I was not involved in making a loan, or arranging a guarantee, and I did not arrange any money. What I did was find an introduction of Sam Blythe to the relevant government office.

Sam Blythe, who I have known for more than forty years, lives in London and is aware of the financial situation in the Prime Minister at that time, and is a successful businessman, he told me that wanted to find out if he could help.

He spoke to me because he trusts me and wants to check with me what is the right way to do this. I told him that this is a sensitive area in any case, especially since Sam is a Canadian, and that he should seek to involve the Cabinet Office and pass it on to the Cabinet Secretary. to advise on the suitability and whether financial assistance Sam may wish to do. prepared was possible. So Sam asked if I would put him in touch with the Cabinet Secretary.

At the time I worked in Downing Street as a special economic adviser to the Treasury during the pandemic, and I submitted my application to become Chairman of the BBC. I went to see the Cabinet Secretary and explained who Samu was, and that he was a cousin of the Prime Minister at the time and wanted to help him if possible. I also reminded the Cabinet Secretary that I have submitted your application for the position of Chairman of the BBC. We both agreed that in order to avoid any conflict I should not deal with the matter again. At that time there were no detailed plans planned and I did not know if I could get help, or if I could agree.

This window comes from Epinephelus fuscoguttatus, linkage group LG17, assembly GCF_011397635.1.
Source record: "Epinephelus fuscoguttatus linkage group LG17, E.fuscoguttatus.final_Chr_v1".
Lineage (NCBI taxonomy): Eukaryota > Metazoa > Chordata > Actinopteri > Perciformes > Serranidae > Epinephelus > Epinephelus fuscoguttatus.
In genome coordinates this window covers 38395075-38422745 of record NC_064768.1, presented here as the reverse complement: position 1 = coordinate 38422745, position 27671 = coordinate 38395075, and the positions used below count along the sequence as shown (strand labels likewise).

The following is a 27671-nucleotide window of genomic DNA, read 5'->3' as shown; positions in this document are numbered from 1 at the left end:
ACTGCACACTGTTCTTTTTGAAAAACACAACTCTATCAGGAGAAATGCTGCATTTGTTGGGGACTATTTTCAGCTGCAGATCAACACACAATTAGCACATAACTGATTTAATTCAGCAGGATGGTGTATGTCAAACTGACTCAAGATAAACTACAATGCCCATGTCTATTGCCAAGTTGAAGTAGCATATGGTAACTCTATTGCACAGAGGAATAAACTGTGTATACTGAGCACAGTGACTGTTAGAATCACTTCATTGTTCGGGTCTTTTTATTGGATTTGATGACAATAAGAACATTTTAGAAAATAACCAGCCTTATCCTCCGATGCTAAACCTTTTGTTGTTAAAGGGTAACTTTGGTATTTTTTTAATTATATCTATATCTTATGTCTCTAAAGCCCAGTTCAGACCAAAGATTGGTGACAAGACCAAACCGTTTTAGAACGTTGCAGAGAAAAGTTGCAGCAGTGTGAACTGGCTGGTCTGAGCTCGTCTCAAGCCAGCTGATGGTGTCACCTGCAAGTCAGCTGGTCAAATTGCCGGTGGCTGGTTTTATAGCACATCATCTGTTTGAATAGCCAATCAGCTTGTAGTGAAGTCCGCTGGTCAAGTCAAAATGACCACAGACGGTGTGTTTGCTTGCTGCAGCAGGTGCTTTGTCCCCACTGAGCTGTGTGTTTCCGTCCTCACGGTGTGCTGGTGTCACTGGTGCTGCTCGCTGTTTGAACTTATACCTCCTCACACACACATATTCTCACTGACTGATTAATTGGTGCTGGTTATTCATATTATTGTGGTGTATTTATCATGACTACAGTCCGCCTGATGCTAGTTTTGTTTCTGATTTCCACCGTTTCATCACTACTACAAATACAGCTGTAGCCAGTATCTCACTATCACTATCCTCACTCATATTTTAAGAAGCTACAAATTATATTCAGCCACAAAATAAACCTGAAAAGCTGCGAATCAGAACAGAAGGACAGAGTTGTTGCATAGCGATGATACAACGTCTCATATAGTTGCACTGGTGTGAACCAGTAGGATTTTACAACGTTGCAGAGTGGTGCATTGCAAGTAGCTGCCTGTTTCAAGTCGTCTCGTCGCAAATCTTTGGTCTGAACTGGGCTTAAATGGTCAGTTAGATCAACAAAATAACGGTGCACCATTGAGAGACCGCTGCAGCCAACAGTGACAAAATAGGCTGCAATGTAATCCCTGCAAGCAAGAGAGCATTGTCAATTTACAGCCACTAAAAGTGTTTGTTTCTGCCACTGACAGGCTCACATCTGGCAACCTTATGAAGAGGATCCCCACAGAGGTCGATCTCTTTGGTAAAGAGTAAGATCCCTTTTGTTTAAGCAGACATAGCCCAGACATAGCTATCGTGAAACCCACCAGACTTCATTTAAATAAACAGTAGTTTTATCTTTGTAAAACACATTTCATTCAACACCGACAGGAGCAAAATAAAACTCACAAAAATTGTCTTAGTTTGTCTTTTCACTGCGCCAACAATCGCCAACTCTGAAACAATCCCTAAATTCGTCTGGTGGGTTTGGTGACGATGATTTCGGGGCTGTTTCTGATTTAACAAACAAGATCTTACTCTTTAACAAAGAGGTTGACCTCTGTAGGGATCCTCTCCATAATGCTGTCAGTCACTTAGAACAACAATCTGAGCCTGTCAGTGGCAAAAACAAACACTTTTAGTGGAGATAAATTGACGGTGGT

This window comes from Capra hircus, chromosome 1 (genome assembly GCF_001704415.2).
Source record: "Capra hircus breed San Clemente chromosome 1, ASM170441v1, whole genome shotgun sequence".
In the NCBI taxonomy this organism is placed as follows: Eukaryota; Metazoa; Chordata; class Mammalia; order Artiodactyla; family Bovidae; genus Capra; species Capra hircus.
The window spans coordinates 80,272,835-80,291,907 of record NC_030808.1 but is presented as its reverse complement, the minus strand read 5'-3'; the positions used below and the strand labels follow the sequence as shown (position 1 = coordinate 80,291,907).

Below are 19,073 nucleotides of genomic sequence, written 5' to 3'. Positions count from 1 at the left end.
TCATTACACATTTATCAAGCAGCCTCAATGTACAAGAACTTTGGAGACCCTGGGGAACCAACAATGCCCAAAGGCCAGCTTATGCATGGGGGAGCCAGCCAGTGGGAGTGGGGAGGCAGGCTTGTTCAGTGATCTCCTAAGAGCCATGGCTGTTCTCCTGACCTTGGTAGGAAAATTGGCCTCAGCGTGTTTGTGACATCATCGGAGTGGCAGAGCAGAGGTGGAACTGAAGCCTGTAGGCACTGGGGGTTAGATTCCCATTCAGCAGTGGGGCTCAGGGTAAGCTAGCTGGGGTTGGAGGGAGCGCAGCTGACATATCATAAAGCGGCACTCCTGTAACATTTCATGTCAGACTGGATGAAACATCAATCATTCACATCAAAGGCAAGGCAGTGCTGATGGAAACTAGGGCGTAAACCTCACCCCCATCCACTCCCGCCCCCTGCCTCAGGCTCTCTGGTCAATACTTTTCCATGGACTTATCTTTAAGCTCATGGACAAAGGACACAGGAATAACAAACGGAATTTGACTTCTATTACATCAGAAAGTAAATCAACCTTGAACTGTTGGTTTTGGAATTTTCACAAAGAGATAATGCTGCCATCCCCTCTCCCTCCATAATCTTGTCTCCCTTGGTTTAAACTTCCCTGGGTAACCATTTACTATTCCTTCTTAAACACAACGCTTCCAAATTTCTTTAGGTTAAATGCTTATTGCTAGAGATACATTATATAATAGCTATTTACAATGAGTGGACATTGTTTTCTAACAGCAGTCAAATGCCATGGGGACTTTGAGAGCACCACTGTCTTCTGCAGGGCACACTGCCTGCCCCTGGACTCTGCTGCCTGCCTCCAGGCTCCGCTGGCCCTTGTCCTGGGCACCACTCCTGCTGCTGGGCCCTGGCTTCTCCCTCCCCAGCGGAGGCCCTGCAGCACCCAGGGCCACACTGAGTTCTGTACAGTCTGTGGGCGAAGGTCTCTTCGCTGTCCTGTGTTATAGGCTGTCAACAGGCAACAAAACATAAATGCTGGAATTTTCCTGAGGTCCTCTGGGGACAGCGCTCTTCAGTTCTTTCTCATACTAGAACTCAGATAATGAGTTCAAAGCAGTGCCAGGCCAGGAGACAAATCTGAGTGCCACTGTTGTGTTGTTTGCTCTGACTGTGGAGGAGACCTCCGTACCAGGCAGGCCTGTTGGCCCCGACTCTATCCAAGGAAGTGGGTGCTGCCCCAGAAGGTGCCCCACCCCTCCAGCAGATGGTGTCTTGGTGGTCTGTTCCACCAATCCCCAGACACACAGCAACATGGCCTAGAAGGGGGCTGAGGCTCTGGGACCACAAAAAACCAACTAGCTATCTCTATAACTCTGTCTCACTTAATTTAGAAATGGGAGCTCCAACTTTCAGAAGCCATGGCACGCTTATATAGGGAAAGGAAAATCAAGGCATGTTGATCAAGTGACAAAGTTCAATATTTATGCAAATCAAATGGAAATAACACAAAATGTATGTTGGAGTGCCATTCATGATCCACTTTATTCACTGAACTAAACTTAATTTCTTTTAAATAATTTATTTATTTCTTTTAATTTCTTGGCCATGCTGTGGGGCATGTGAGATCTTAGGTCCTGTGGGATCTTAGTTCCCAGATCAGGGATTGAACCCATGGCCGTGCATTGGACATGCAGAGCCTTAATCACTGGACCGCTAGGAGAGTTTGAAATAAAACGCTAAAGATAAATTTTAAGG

Since that meeting I have not participated in any process. Until now, I don’t know anything better than reporting in the media about a loan or a credit report.

Now I know that there is a statement from the Cabinet Office about this meeting, and it also included the advice of the Prime Minister that I should not be involved, to avoid conflicts or appears to conflict with my BBC application.

The Cabinet Office has confirmed that the recruitment was followed and that I was appointed on merit, in a process that was independently monitored. In addition, they confirmed that they gave advice at the time that I should not participate in any process that may or may not happen, the very thing to avoid a conflict or the idea of ​​a conflict of interest.

This case, although it happened before I joined the BBC, is a disaster for the organization, I regret. I am so sorry for all of this.

I am proud and honored to be appointed Chairman of the BBC. I have never hidden my long relationship with the Prime Minister, but I firmly believe that I was appointed based on my qualifications, which has also been approved by the Cabinet Office.

We have many challenges at the BBC, and I know that incidents like this are unacceptable.

Our work at the BBC is rooted in trust. Although the appointment of the Chairman of the BBC rests with the Government, I want to ensure that all appropriate guidelines are followed within the BBC since I turn up. The Nomination Committee of the BBC Board has responsibility for regularly reviewing Board members’ conflicts of interest and I agree with the Board’s Senior Independent Director, Sir Nicholas Serota, that the Committee will consider this after the meeting, report to the Board, and in. the need for transparency in decision making.

I look forward to continuing our work together.

I’m fine,


Richard Sharp
BBC Chairman